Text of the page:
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Why enterprise mobile security matters and how to ensure it

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Why enterprise mobile security matters and how to ensure it

Now that mobile devices are ubiquitous across the enterprise, it’s no surprise that they - and the cloud-based apps on them - have become common targets for cyberattacks. 

Multiple in-depth reports on enterprise mobile security - issued in recent years by major cybersecurity vendors including McAfee and Lookout - have sounded the alarm about the growth of advanced threats such as sophisticated malware, as well as the exploitable vulnerabilities present in many mobile applications and wireless networks.

Beyond these types of malicious attacks, enterprises are also at risk from end-user errors, authentication issues and technical misconfigurations, any of which can precipitate a costly data breach. A multilayered approach that encompasses not only antivirus software, but also includes measures such as single sign-on (SSO), multi-factor authentication (MFA) and robust network and endpoint security, is essential.

What Kinds of Threats Endanger Enterprise Mobile Security?

For example, McAfee’s first-quarter 2019 report chronicled the rise of complex mobile threats such as backdoor malware attacks. One such threat, called TimpDoor, was capable of running as a background service on Android devices and sending users SMS messages containing links to compromised apps available outside the official Google Play Store. 

A TimpDoor-infected phone or tablet could serve as a potential entry point into an internal corporate network, illustrating the importance of endpoint security in preventing breaches. The consequences of any such infiltration can be significant, and numerous enterprises have already felt them. An IDG Research Services survey sponsored by Lookout found that three-fourths of respondents had suffered a breach as a result of a mobile device security issue.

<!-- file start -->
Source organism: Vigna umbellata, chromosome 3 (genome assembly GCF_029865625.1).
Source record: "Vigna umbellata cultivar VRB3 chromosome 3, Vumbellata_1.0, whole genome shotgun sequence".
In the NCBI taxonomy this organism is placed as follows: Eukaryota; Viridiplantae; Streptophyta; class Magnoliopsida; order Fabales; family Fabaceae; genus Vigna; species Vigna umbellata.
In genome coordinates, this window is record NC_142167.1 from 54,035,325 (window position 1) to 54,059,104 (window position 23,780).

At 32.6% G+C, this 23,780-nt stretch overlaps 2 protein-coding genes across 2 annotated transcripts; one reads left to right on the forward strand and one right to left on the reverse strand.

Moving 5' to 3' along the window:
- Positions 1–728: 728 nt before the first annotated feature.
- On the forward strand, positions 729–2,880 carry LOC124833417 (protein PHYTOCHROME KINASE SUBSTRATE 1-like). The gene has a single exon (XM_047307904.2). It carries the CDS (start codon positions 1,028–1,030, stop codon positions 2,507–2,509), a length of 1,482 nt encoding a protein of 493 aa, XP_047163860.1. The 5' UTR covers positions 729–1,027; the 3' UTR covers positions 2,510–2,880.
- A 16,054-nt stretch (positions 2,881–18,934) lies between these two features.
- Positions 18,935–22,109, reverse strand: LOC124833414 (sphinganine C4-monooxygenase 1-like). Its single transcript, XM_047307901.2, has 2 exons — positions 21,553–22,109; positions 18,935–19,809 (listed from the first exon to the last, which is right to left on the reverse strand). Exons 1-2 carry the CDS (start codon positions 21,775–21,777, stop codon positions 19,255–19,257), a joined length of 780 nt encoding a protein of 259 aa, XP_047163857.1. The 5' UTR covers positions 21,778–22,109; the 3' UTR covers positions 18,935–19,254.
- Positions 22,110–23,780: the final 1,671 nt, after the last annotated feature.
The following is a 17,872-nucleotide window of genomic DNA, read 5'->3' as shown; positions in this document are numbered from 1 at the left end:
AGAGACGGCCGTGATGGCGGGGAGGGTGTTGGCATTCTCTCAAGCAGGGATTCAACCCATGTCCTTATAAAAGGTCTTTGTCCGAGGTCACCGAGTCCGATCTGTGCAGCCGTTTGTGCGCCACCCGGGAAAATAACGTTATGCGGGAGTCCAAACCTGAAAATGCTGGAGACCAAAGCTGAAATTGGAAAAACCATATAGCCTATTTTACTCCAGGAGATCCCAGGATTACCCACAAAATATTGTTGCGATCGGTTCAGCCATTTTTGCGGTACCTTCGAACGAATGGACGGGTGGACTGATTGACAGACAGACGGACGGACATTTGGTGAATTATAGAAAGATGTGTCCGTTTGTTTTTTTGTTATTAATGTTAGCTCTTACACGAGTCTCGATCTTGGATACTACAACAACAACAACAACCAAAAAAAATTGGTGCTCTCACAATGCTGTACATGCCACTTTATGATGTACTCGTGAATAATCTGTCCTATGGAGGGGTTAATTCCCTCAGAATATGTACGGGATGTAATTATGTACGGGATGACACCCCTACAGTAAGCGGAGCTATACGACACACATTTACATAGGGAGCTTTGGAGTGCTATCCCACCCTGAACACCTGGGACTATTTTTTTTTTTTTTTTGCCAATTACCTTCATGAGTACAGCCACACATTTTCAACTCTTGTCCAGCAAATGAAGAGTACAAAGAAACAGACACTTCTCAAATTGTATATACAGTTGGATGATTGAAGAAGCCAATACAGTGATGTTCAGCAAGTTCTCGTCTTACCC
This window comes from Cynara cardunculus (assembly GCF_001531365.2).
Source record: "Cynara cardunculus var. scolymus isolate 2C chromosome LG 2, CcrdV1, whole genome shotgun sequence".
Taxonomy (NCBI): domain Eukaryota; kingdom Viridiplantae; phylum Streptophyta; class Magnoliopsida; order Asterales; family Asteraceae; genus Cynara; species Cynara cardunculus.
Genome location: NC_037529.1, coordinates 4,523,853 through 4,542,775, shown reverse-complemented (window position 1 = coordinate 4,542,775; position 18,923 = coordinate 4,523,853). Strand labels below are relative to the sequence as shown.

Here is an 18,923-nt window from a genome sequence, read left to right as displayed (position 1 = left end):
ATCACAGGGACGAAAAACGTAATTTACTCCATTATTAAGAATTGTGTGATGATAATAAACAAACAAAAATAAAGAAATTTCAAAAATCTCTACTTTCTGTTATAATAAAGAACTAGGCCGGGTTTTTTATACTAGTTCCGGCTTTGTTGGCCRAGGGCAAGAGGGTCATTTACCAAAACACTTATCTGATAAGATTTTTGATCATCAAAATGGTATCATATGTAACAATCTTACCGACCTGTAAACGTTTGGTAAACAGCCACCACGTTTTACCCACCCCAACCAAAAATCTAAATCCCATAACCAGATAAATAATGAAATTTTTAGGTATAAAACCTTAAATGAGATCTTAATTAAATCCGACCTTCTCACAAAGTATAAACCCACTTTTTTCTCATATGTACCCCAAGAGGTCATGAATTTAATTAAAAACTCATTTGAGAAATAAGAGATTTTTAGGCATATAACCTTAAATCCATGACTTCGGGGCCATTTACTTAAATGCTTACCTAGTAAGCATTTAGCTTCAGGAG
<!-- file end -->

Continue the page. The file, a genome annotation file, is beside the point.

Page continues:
It’s not always advanced malware that’s the culprit, either. Other common challenges include:

Data Leakage and User Error

Something as simple as moving a file on a phone into a public cloud service can accidentally leak sensitive data, due to inadequate access controls (e.g., weak passwords, misconfigured servers, etc). A Beazley report found that such “accidental disclosure” was a much more common cause of data breaches than malware. Lost and stolen devices are another major concern.

Unsecure Network Connections

Mobile devices rely heavily on Wi-Fi, which opens them up to man-in-the-middle attacks and network spoofing. Public Wi-Fi in particular is problematic, but any Wi-Fi network can potentially lack the all-important encryption needed for protecting activity. Using a VPN is essential in this context.

Outdated or Unofficial Software